As part of World Moms Network’s collaboration with BabyCenter’s Mission Motherhood®, our World Moms are writing posts on maternal health around the world. In our most recent post, Dee Harlow shared some surprising facts about HIV in Lesotho and the work of m2m in the country.
“Last week I attended, the 21st International AIDS Conference (#AIDS2016) in Durban, South Africa. Learning more about the HIV epidemic is important to me because where I live, in the mountainous Kingdom of Lesotho in southern Africa, one quarter of the near 2 million people are living with HIV. The knowledge I gained at the conference will allow me to apply the latest research and methodologies to my work on pediatric HIV and prevention of mother-to-child-transmission of HIV (PMTCT) in Lesotho. Check out these 7 facts I put together on the topic – they may surprise you!”…
Read the full post, “7 Facts that may surprise you about HIV in Lesotho“, over at BabyCenter’s Mission Motherhood®!
My Parenting Anxieties as an Expat
Right now I have a lot of parenting anxieties. One is over our transient lifestyle moving from one country to another every few years with our young children. Another is over my absence from my children as a full-time working and studying mom – when I’m not home, I’m at work; when I’m home, I’m studying.
Can anyone else relate?
My twin children are in 1st grade and about to finish up their second (and final) term. A new teacher has come into the picture…(thankfully) with very structured daily homework assignments and weekly quizzes…Quizzes?!…and a very clear goal of getting the children to 2nd grade level reading and spelling by the end of the term. All of this is wonderful, makes a lot of sense, what a blessing, terrific….and time to PANIC!!!
How am I going to spend enough time with my kids to go through their homework? Will I have enough reserve of patience to be encouraging? How am I going to impose the strict rule about no tablet time until afterhomework when they are with the housekeeper? How am I to maneuver between two very different personalities, learning styles, and confidence levels when the kids are constantly comparing themselves to one another’s abilities (one can spell and is excited about school work/one can’t and doesn’t want to; one still needs to do math with fingers/ the other is a natural whiz?)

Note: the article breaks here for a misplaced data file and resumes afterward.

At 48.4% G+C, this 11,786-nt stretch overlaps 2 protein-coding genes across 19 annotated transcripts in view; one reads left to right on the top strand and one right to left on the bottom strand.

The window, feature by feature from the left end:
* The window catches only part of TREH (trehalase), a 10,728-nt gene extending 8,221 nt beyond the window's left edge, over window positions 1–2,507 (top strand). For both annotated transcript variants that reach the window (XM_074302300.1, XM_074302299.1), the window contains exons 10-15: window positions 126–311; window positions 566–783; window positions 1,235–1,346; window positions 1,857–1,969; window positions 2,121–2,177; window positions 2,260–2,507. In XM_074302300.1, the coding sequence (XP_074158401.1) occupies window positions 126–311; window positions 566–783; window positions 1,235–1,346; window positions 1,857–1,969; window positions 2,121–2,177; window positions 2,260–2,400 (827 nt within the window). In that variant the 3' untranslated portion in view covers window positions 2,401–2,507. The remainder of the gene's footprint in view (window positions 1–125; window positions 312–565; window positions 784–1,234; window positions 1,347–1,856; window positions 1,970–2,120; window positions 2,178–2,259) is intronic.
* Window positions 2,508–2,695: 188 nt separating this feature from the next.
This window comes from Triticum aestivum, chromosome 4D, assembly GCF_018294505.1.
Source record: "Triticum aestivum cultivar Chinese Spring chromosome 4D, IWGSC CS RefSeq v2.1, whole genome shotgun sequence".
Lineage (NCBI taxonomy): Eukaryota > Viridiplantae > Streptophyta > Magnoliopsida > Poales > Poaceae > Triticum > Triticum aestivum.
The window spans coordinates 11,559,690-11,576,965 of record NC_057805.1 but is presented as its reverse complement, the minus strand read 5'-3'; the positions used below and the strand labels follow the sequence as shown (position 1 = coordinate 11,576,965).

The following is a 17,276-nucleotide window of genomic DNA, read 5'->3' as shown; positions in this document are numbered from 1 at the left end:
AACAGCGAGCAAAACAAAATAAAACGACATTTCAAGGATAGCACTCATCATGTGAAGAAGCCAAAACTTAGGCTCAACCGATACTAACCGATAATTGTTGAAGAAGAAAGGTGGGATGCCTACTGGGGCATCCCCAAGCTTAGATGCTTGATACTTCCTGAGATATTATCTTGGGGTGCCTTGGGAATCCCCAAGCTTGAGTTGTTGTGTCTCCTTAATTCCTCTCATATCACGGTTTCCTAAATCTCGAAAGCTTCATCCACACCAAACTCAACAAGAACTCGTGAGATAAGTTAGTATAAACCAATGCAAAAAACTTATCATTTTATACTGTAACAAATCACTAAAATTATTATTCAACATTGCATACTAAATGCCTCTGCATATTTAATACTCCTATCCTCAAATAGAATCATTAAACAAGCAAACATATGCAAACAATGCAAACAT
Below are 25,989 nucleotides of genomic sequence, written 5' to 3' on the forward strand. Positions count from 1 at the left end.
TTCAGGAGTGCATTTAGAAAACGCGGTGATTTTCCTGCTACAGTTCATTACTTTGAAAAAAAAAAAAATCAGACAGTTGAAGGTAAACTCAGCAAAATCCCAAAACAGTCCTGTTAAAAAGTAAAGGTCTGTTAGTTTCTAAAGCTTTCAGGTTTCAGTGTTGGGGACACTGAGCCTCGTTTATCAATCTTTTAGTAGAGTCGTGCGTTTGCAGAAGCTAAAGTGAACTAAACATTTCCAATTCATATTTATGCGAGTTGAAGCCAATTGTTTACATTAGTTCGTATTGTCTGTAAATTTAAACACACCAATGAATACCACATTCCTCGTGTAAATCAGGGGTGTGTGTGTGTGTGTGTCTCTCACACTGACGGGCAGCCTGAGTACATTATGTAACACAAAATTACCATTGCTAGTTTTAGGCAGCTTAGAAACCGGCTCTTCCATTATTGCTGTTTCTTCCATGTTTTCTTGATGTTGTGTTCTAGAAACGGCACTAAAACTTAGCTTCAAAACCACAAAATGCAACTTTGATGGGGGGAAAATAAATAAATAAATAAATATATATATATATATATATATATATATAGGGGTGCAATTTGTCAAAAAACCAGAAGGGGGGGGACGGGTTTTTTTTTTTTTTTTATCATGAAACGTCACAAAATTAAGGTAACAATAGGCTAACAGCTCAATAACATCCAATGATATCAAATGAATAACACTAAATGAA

Anyone else have similar issues with parenting anxiety when raising twins or between siblings?
Walking in the Shoes of the Basotho
Meanwhile, throughout Lesotho, where we live, there is a large migrant adult population who must leave their families behind to go work for long stretches of time in the mines or textile factories in another area of Lesotho, or even as far away as South Africa or other countries in the region. Sometimes, they move around with their families and are transient depending on job availability. Sometimes they go away on their own and are absent for months and years from their loved ones.
For the Basotho, they mostly leave their families behind in the care of other family members, mostly with the paternal side of the family given their patrilineal culture. As I imagine what life would be like in the Basotho culture, as a wife and mother I would be living with my in-laws under the authority of my father-in-law for all family decisions. I imagine that parenting anxiety exists, albeit, very different. Here’s how…
My concerns for my children would be challenged not only by the quality of their education, but also by their access to adequate healthcare; the family’s limited income to pay for daily necessities (until the next time my husband comes home with more money); the home garden suffering from drought; and the decision to send my daughter to school, but not my son because we need him to be a herdboy and tend to our livestock until we can sell them. Time to PANIC?
If I take this exercise further, I begin to imagine how can I convince my father-in-law to agree for my child to see a medical doctor instead of a traditional healer. And even if he agreed, how will I get my sick child to a medical facility when it’s a day’s walk away and there is no public transportation even if I had the money to pay?
If there is no work for me, should I trade sex for money or goods to provide for my family? What will we eat if the garden is dead? Will it rain soon? What will happen to my son if he doesn’t get the education he needs to become more than a herder or a laborer in the future?
Can anyone else relate?
Parenting anxieties are indiscriminate across the planet. We all have them at one time or another and for many different reasons. With each location my family and I live as expats, I learn to walk in many different shoes (or bare feet) of the people whom we share our community. With each day, I gain a greater understanding of the challenges that parents face around the world. And, these varying experiences are often on my mind.
Do you or others in your community relate to these two experiences living side by side? What are your current parenting anxieties?
The Basotho and me
In death we bond
The Basotho and me
On a glorious morning
I heard your scream
When the death bell tolled
The pain in your cries
As I rubbed your back
Me a cultural stranger
You huddled in your tearful sorrow
A young life departed
A friend is gone
A colleague forever missed
A brother lost
A husband mourned
If I’ve seen him once
They’ve seen him a thousand
Still we mourned together
The Basotho and me
A fate granted so unexpectedly
I’m a cultural stranger to sorrow
The West easily detached
They suffer sorrow all too often
Enmasse they gather together
In hundreds or more
Through the wake in solidarity
I followed in footstep
I hugged and held hands
Offering what I can
Not much from where I stand
The hymns in unison
Lifted heavy spirits high
Tributes and sermons in foreign Sesotho